The text is ideal for courses which focus on how organizations operate at the strategic level to be successful. Strategic Management illustrates the different management strategies used by firms today. It illustrates these strategies through examples of familiar companies and current personalities, and discusses strategy implementation. The text is applicable to students in a wide variety of business majors such as marketing, management, accounting, finance, real estate, and more. Using this material, students will learn how to conduct case analyses, measure organizational performance, and conduct external and internal analyses.

Accessing this Book

This textbook is openly licensed and freely available electronically and at cost in print:

In addition, Strategic Management is indexed in OER Commons, Merlot, and the Open Textbook Library.

Additional Features of the book: 

How to Adopt this Book

Instructors reviewing, adopting, or adapting this textbook are encouraged to register their use at: http://bit.ly/strategy-interest.

About the Contributors

Reed B. Kennedy is an Associate Professor of Management Practice in the Management Department, Pamplin College of Business at Virginia Tech where he teaches management courses. He began his career as a naval officer before entering his primary career in healthcare administration, where he served in senior executive roles in various hospitals for over 20 years. He then worked as a business consultant for the Small Business Development Center for the New River Valley at Radford University. His education includes a Bachelor of Science in Aerospace Engineering from the U.S. Naval Academy, a Masters of Healthcare Administration from Medical College of Virginia / Virginia Commonwealth University, a Masters in Public Health and a Graduate Certificate in Global Planning and International Development from Virginia Tech. Reed served as the chief textbook reviser on this project. He worked with the contributor and editorial teams from project start to completion.

Other Contributors from Pamplin College of Business, Virginia Tech
Eli Jamison, Assistant Professor of Practice
Joseph Simpson, Colleagiate Assistant Professor
Pankaj Kumar, Assistant Professor
Ayenda Kemp, Assistant Professor
Kiran Awate, Assistant Professor
Kathleen (Katie) Manning, recent Pamplin graduate, and Research and Editorial Assistant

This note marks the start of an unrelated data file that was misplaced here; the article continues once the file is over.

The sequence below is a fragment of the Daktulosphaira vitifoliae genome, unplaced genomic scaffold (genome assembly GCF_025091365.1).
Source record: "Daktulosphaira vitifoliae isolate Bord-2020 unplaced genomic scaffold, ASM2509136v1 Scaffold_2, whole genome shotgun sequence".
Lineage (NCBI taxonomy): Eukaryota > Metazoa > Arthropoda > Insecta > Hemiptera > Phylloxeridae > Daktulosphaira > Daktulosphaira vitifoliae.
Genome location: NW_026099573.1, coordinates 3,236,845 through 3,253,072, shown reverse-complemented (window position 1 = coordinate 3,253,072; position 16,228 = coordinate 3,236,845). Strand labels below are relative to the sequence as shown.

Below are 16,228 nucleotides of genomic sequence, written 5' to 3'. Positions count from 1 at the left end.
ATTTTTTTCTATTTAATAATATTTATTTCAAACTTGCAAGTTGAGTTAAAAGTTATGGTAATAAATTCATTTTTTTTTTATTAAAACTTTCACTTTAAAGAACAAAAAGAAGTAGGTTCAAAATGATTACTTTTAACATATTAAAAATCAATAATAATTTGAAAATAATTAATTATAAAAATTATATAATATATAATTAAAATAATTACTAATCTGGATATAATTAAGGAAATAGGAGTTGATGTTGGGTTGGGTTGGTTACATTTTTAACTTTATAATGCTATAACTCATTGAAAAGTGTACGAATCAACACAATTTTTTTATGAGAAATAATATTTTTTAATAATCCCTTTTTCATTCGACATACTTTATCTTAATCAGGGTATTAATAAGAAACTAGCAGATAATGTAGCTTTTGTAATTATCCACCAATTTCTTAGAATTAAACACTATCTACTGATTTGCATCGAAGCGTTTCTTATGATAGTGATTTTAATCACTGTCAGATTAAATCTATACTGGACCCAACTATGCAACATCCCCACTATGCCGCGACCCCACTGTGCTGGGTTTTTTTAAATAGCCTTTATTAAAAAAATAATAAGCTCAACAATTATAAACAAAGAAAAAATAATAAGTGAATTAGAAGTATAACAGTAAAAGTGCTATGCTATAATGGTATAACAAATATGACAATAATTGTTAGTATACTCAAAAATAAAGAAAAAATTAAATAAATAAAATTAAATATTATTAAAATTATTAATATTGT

Editorial and Production Teams at the University Libraries at Virginia Tech
Grace Baggett, Copyeditor
Robert Browder, Digital Publishing Specialist
Kindred Grey, Design Specialist
Lauren Holt, Copyeditor
Kathleen (Katie) Manning, Research and Editorial Assistant
Anita Walz, Managing Editor

Book Review: Creative Commons for Educators and Librarians

Book cover for Creative Commons for Educators and LibrariansCreative Commons. Creative Commons for Educators and Librarians (Chicago: ALA Editions, 2020).

The recently issued Creative Commons for Educators and Librarians serves as the companion for the Creative Commons Certificate course (which I have not taken). At five chapters and 130 pages, it seems slight, but is always thorough and dense with references to additional resources (which are themselves annotated with Hypothes.is on the certificate website). Whether one is pursuing the certificate or not, this book is an excellent guide to understanding and using Creative Commons licenses.

Creative Commons (CC) is a set of copyright licenses, a nonprofit organization, and a movement (CC Global Network). CC got its start in 2001 as a response to the 20-year copyright extension passed by the U.S. Congress in 1998 (changing copyright to last the life of the author plus 70 years). Today CC licenses are international and used on 1.6 billion works on 9 million websites.

So what are Creative Commons licenses?

CC licenses are legal tools that function as an alternative for creators who choose to share their works with the public under more permissive terms than the default “all rights reserved” approach under copyright. (p. 7)

Creative Commons licenses give everyone from individual creators to large companies and institutions a clear, standardized way to grant permission to others to use their creative work. From the reuser’s perspective, the presence of a Creative Commons license answers the question, “What can I do with this?” and provides the freedom to reuse the work of others, subject to clearly defined conditions. All CC licenses ensure that creators retain their copyright and get credit for their work, while still permitting others to copy and distribute it. (p. 39)